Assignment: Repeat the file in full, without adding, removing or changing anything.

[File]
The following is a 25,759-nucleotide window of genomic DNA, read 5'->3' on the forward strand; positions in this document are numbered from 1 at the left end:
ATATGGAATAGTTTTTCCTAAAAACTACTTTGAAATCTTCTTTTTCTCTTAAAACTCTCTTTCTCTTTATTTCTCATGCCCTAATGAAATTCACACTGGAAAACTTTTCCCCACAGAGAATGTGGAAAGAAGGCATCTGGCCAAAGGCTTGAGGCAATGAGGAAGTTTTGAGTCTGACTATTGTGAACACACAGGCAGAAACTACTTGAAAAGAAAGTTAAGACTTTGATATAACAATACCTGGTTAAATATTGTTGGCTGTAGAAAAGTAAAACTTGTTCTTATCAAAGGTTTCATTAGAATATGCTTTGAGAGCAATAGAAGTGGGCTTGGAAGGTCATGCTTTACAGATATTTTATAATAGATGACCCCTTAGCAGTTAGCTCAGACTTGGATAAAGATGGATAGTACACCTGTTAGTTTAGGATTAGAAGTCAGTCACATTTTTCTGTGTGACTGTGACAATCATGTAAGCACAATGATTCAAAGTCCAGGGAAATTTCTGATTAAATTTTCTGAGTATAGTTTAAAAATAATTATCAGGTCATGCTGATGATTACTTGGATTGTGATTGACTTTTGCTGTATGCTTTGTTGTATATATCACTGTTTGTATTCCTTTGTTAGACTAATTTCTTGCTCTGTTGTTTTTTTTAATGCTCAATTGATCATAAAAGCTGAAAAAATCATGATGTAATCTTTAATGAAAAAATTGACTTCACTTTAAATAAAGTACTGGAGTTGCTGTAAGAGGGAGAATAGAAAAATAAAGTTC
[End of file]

The following is a 25,759-nucleotide window of genomic DNA, read 5'->3' on the forward strand; positions in this document are numbered from 1 at the left end:
ATATGGAATAGTTTTTCCTAAAAACTACTTTGAAATCTTCTTTTTCTCTTAAAACTCTCTTTCTCTTTATTTCTCATGCCCTAATGAAATTCACACTGGAAAACTTTTCCCCACAGAGAATGTGGAAAGAAGGCATCTGGCCAAAGGCTTGAGGCAATGAGGAAGTTTTGAGTCTGACTATTGTGAACACACAGGCAGAAACTACTTGAAAAGAAAGTTAAGACTTTGATATAACAATACCTGGTTAAATATTGTTGGCTGTAGAAAAGTAAAACTTGTTCTTATCAAAGGTTTCATTAGAATATGCTTTGAGAGCAATAGAAGTGGGCTTGGAAGGTCATGCTTTACAGATATTTTATAATAGATGACCCCTTAGCAGTTAGCTCAGACTTGGATAAAGATGGATAGTACACCTGTTAGTTTAGGATTAGAAGTCAGTCACATTTTTCTGTGTGACTGTGACAATCATGTAAGCACAATGATTCAAAGTCCAGGGAAATTTCTGATTAAATTTTCTGAGTATAGTTTAAAAATAATTATCAGGTCATGCTGATGATTACTTGGATTGTGATTGACTTTTGCTGTATGCTTTGTTGTATATATCACTGTTTGTATTCCTTTGTTAGACTAATTTCTTGCTCTGTTGTTTTTTTTAATGCTCAATTGATCATAAAAGCTGAAAAAATCATGATGTAATCTTTAATGAAAAAATTGACTTCACTTTAAATAAAGTACTGGAGTTGCTGTAAGAGGGAGAATAGAAAAATAAAGTTC